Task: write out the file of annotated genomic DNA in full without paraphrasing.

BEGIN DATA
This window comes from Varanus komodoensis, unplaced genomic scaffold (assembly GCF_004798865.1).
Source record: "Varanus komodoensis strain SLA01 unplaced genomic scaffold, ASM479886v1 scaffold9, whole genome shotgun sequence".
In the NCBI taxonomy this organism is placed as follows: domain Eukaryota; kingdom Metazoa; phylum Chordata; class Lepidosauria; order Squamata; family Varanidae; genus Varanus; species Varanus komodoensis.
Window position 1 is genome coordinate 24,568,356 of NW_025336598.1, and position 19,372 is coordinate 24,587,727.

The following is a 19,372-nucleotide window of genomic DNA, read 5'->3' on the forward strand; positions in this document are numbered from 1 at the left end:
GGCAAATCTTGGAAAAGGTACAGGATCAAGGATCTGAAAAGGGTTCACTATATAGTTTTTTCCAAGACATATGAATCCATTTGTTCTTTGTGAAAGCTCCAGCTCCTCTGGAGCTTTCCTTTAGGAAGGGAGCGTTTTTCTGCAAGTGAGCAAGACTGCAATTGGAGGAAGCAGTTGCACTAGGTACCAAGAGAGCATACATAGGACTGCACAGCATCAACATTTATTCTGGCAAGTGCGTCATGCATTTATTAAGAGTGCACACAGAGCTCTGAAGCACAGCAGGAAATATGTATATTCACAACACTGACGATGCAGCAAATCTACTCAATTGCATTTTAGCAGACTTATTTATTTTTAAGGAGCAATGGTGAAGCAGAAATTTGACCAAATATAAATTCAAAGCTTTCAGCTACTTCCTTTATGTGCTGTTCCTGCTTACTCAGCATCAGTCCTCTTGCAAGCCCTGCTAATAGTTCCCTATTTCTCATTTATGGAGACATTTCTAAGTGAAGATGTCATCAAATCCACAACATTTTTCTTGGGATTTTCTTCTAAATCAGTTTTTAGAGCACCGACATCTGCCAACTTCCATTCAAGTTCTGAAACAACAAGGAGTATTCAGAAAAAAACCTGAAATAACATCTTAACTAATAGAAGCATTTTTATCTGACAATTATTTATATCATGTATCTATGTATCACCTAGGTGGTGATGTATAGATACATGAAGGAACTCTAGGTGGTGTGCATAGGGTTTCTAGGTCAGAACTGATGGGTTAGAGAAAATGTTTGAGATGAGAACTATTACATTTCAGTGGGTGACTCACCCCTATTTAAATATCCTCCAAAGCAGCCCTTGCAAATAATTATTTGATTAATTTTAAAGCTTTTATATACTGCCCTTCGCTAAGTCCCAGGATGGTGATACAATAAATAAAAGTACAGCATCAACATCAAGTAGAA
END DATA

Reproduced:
This window comes from Varanus komodoensis, unplaced genomic scaffold (assembly GCF_004798865.1).
Source record: "Varanus komodoensis strain SLA01 unplaced genomic scaffold, ASM479886v1 scaffold9, whole genome shotgun sequence".
In the NCBI taxonomy this organism is placed as follows: domain Eukaryota; kingdom Metazoa; phylum Chordata; class Lepidosauria; order Squamata; family Varanidae; genus Varanus; species Varanus komodoensis.
Window position 1 is genome coordinate 24,568,356 of NW_025336598.1, and position 19,372 is coordinate 24,587,727.

The following is a 19,372-nucleotide window of genomic DNA, read 5'->3' on the forward strand; positions in this document are numbered from 1 at the left end:
GGCAAATCTTGGAAAAGGTACAGGATCAAGGATCTGAAAAGGGTTCACTATATAGTTTTTTCCAAGACATATGAATCCATTTGTTCTTTGTGAAAGCTCCAGCTCCTCTGGAGCTTTCCTTTAGGAAGGGAGCGTTTTTCTGCAAGTGAGCAAGACTGCAATTGGAGGAAGCAGTTGCACTAGGTACCAAGAGAGCATACATAGGACTGCACAGCATCAACATTTATTCTGGCAAGTGCGTCATGCATTTATTAAGAGTGCACACAGAGCTCTGAAGCACAGCAGGAAATATGTATATTCACAACACTGACGATGCAGCAAATCTACTCAATTGCATTTTAGCAGACTTATTTATTTTTAAGGAGCAATGGTGAAGCAGAAATTTGACCAAATATAAATTCAAAGCTTTCAGCTACTTCCTTTATGTGCTGTTCCTGCTTACTCAGCATCAGTCCTCTTGCAAGCCCTGCTAATAGTTCCCTATTTCTCATTTATGGAGACATTTCTAAGTGAAGATGTCATCAAATCCACAACATTTTTCTTGGGATTTTCTTCTAAATCAGTTTTTAGAGCACCGACATCTGCCAACTTCCATTCAAGTTCTGAAACAACAAGGAGTATTCAGAAAAAAACCTGAAATAACATCTTAACTAATAGAAGCATTTTTATCTGACAATTATTTATATCATGTATCTATGTATCACCTAGGTGGTGATGTATAGATACATGAAGGAACTCTAGGTGGTGTGCATAGGGTTTCTAGGTCAGAACTGATGGGTTAGAGAAAATGTTTGAGATGAGAACTATTACATTTCAGTGGGTGACTCACCCCTATTTAAATATCCTCCAAAGCAGCCCTTGCAAATAATTATTTGATTAATTTTAAAGCTTTTATATACTGCCCTTCGCTAAGTCCCAGGATGGTGATACAATAAATAAAAGTACAGCATCAACATCAAGTAGAA